by Corey Hall
An audacious creative experiment, The Fountain is such a stunningly rendered vision that it takes a while to notice that it's not much more than a simple love story, albeit a love that spans a thousand years though it might take a millennium to unravel all the tangled plot points that loop around one another. It's really three films in one: a faux historic action epic, a weepy medical melodrama and an interstellar freak-out that defies classification.
Hugh Jackman is a model of focused intensity in a triple role, variously a fierce 16th century Spanish explorer on the hunt for the source of eternal life deep in the Mayan jungle, a dour modern medical researcher desperately racing to find a cure for his dying wife, and a bald, Buddha-like astronaut hurtling through the void in a soap-bubble-shaped ship on a space odyssey to a distant nebula. All three share the name Tom or Thomas, and they may or may not be the same guy, or manifestations of the same soul, but all are driven lovesick by a consuming passion for a woman named Isabel.
The object of this obsession is played by director Darren Aronofsky's real-life love Rachel Weisz, who is afforded endless adoring close-ups so we can admire her lovely alabaster skin tone, exceeded only by the cute winter getup she wears, so virginally white it radiates like moonshine. The third most prominent character is a tree (no, really), a living giant that sprouts tiny hairs when touched, and oozes life-giving sap, though at times the script gives off even more sap. The actors get saddled with drippy lines, as when a sickly Izzy (Weisz) pets Tom's cheek and faintly whispers "My conquistador ... always conquering."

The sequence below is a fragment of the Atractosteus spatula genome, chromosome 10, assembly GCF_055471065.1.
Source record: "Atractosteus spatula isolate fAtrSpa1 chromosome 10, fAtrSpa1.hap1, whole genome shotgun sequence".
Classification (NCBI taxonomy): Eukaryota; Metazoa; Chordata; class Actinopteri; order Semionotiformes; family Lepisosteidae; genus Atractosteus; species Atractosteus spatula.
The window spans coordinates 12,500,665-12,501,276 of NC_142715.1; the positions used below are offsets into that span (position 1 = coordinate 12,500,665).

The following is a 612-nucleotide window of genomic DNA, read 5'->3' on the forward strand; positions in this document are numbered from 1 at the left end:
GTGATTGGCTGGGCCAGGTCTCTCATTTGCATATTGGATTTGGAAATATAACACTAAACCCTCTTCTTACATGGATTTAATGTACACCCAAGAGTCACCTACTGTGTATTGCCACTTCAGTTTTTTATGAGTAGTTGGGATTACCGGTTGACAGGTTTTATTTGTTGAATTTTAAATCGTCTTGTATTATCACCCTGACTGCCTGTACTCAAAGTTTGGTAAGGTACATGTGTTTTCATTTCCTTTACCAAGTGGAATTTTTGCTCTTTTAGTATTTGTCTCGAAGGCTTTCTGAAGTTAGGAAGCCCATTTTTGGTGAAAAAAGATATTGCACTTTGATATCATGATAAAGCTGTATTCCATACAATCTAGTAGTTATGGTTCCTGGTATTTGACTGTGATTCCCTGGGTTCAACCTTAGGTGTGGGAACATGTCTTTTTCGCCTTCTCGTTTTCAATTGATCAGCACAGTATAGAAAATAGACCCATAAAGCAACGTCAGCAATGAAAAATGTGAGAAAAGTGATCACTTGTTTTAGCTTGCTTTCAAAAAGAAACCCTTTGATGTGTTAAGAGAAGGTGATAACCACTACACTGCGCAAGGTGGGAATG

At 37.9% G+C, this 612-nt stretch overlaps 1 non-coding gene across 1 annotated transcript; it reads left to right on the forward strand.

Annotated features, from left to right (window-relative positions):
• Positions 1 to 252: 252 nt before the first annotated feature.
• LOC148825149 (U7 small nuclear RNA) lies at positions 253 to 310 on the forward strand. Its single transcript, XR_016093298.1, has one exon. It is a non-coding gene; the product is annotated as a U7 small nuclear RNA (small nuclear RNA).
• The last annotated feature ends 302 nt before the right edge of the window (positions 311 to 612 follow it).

Fortunately, the film is more concerned with visuals than dialogue, dispensing with conventional storytelling and transfixing the viewer with a golden-hued cosmic light show. It's a marvel that such a head-scratching enterprise could even be launched on a big studio's dime, but having directed Pi and Requiem for a Dream, Aronofsky's reputation is such that Warner Bros. was willing to trade prestige points for profits and remained hands-off.
He might have benefited from a bit of outside influence or oversight, but it's exciting to watch him follow his personal path, no matter how far off course he may wander. The film is a psychedelic throwback that has no analogues in the product-driven contemporary multiplex, though in ways it recalls the trippy tone of the 1972 classic Slaughterhouse Five but lacks that film's dark humor or moral outrage to tether it to anything real. Instead of concrete answers, there is a thicket of mythological and new-age symbolism, which will surely be debated and decoded by the inevitable cult that'll embrace this movie long after the mainstream shrugs it off. All the metaphysical mumbo jumbo will captivate some and infuriate plenty more, yet in the final ledger, the film is a spiritual experience, because to fully enjoy it requires faith, both in the power of undying love and an artist's right to foolishly dream.
Corey Hall writes about film for Metro Times. Send comments to email@example.com.